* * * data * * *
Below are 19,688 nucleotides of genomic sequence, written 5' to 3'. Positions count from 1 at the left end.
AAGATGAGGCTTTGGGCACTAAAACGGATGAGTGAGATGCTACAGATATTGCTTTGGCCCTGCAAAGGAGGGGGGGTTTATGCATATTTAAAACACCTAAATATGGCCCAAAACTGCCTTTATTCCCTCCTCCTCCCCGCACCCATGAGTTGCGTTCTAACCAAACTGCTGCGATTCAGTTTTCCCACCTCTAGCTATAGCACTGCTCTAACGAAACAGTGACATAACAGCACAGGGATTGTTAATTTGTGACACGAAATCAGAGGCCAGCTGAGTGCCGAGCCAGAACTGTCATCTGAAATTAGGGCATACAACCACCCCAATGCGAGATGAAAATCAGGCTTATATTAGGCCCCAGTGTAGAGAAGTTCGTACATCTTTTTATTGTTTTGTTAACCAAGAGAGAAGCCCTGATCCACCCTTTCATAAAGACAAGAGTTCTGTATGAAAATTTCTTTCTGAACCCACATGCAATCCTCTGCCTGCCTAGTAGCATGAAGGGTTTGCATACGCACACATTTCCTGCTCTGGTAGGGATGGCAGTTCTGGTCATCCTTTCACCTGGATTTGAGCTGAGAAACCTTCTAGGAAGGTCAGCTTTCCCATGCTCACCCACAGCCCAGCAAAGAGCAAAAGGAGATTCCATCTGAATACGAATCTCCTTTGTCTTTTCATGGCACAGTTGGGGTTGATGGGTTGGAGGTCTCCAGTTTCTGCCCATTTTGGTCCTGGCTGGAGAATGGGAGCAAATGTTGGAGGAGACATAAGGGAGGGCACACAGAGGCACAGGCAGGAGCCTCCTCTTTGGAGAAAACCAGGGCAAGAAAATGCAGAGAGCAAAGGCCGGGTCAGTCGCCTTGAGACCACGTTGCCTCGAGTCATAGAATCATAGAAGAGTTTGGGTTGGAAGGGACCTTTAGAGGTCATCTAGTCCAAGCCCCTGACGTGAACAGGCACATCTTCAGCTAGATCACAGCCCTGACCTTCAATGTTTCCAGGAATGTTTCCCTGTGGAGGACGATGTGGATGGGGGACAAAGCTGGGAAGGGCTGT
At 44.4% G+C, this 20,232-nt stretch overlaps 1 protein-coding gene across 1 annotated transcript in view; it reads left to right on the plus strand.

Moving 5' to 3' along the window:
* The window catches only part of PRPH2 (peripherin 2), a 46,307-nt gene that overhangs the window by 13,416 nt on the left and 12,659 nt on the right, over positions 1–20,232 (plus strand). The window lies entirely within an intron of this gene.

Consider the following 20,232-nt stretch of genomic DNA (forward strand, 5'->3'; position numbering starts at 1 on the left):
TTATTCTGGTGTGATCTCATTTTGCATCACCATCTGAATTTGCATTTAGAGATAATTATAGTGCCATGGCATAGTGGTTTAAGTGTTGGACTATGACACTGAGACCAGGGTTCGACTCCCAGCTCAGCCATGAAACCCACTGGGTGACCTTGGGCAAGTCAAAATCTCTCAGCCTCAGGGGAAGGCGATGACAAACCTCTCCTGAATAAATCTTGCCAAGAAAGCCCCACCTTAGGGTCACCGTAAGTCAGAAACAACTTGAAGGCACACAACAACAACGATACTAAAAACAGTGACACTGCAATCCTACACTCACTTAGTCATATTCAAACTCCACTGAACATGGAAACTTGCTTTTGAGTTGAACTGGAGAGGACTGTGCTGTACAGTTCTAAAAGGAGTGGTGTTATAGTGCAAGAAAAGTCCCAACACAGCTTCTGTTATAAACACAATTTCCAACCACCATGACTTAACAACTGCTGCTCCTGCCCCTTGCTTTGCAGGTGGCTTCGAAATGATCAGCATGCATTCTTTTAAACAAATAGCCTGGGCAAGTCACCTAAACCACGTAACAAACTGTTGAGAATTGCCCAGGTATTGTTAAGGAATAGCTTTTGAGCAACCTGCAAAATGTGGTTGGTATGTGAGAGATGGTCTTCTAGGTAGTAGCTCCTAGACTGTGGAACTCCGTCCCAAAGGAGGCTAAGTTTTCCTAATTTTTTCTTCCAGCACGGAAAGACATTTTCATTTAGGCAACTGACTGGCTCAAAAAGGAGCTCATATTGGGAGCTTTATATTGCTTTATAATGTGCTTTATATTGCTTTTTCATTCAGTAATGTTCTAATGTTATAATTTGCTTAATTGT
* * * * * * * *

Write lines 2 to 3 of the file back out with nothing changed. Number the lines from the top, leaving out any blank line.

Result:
AAGATGAGGCTTTGGGCACTAAAACGGATGAGTGAGATGCTACAGATATTGCTTTGGCCCTGCAAAGGAGGGGGGGTTTATGCATATTTAAAACACCTAAATATGGCCCAAAACTGCCTTTATTCCCTCCTCCTCCCCGCACCCATGAGTTGCGTTCTAACCAAACTGCTGCGATTCAGTTTTCCCACCTCTAGCTATAGCACTGCTCTAACGAAACAGTGACATAACAGCACAGGGATTGTTAATTTGTGACACGAAATCAGAGGCCAGCTGAGTGCCGAGCCAGAACTGTCATCTGAAATTAGGGCATACAACCACCCCAATGCGAGATGAAAATCAGGCTTATATTAGGCCCCAGTGTAGAGAAGTTCGTACATCTTTTTATTGTTTTGTTAACCAAGAGAGAAGCCCTGATCCACCCTTTCATAAAGACAAGAGTTCTGTATGAAAATTTCTTTCTGAACCCACATGCAATCCTCTGCCTGCCTAGTAGCATGAAGGGTTTGCATACGCACACATTTCCTGCTCTGGTAGGGATGGCAGTTCTGGTCATCCTTTCACCTGGATTTGAGCTGAGAAACCTTCTAGGAAGGTCAGCTTTCCCATGCTCACCCACAGCCCAGCAAAGAGCAAAAGGAGATTCCATCTGAATACGAATCTCCTTTGTCTTTTCATGGCACAGTTGGGGTTGATGGGTTGGAGGTCTCCAGTTTCTGCCCATTTTGGTCCTGGCTGGAGAATGGGAGCAAATGTTGGAGGAGACATAAGGGAGGGCACACAGAGGCACAGGCAGGAGCCTCCTCTTTGGAGAAAACCAGGGCAAGAAAATGCAGAGAGCAAAGGCCGGGTCAGTCGCCTTGAGACCACGTTGCCTCGAGTCATAGAATCATAGAAGAGTTTGGGTTGGAAGGGACCTTTAGAGGTCATCTAGTCCAAGCCCCTGACGTGAACAGGCACATCTTCAGCTAGATCACAGCCCTGACCTTCAATGTTTCCAGGAATGTTTCCCTGTGGAGGACGATGTGGATGGGGGACAAAGCTGGGAAGGGCTGT
At 44.4% G+C, this 20,232-nt stretch overlaps 1 protein-coding gene across 1 annotated transcript in view; it reads left to right on the plus strand.